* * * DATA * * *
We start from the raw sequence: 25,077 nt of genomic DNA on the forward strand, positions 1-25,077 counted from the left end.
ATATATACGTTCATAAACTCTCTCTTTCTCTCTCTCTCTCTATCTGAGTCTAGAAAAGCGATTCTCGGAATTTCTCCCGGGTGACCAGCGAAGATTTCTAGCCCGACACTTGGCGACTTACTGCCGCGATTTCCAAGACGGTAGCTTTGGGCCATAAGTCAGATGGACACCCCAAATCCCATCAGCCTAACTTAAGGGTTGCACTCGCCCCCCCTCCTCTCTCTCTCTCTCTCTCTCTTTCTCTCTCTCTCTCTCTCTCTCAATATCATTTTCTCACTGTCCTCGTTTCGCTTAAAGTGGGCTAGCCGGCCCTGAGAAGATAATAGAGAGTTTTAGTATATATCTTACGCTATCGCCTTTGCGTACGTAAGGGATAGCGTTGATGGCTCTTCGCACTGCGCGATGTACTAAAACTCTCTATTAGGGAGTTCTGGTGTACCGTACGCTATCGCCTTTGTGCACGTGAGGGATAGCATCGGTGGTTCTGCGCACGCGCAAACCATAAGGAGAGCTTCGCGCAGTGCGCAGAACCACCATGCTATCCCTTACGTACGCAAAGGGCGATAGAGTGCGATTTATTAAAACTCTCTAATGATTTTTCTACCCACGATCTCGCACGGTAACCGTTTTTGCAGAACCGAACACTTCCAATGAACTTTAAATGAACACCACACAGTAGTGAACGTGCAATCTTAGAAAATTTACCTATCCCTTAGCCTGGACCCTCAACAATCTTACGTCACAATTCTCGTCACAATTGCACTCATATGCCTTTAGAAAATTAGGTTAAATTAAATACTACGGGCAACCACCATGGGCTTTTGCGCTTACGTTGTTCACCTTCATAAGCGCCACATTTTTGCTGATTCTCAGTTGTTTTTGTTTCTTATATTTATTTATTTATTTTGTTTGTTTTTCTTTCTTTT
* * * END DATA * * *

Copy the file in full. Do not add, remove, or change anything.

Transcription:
We start from the raw sequence: 25,077 nt of genomic DNA on the forward strand, positions 1-25,077 counted from the left end.
ATATATACGTTCATAAACTCTCTCTTTCTCTCTCTCTCTCTATCTGAGTCTAGAAAAGCGATTCTCGGAATTTCTCCCGGGTGACCAGCGAAGATTTCTAGCCCGACACTTGGCGACTTACTGCCGCGATTTCCAAGACGGTAGCTTTGGGCCATAAGTCAGATGGACACCCCAAATCCCATCAGCCTAACTTAAGGGTTGCACTCGCCCCCCCTCCTCTCTCTCTCTCTCTCTCTCTTTCTCTCTCTCTCTCTCTCTCTCAATATCATTTTCTCACTGTCCTCGTTTCGCTTAAAGTGGGCTAGCCGGCCCTGAGAAGATAATAGAGAGTTTTAGTATATATCTTACGCTATCGCCTTTGCGTACGTAAGGGATAGCGTTGATGGCTCTTCGCACTGCGCGATGTACTAAAACTCTCTATTAGGGAGTTCTGGTGTACCGTACGCTATCGCCTTTGTGCACGTGAGGGATAGCATCGGTGGTTCTGCGCACGCGCAAACCATAAGGAGAGCTTCGCGCAGTGCGCAGAACCACCATGCTATCCCTTACGTACGCAAAGGGCGATAGAGTGCGATTTATTAAAACTCTCTAATGATTTTTCTACCCACGATCTCGCACGGTAACCGTTTTTGCAGAACCGAACACTTCCAATGAACTTTAAATGAACACCACACAGTAGTGAACGTGCAATCTTAGAAAATTTACCTATCCCTTAGCCTGGACCCTCAACAATCTTACGTCACAATTCTCGTCACAATTGCACTCATATGCCTTTAGAAAATTAGGTTAAATTAAATACTACGGGCAACCACCATGGGCTTTTGCGCTTACGTTGTTCACCTTCATAAGCGCCACATTTTTGCTGATTCTCAGTTGTTTTTGTTTCTTATATTTATTTATTTATTTTGTTTGTTTTTCTTTCTTTT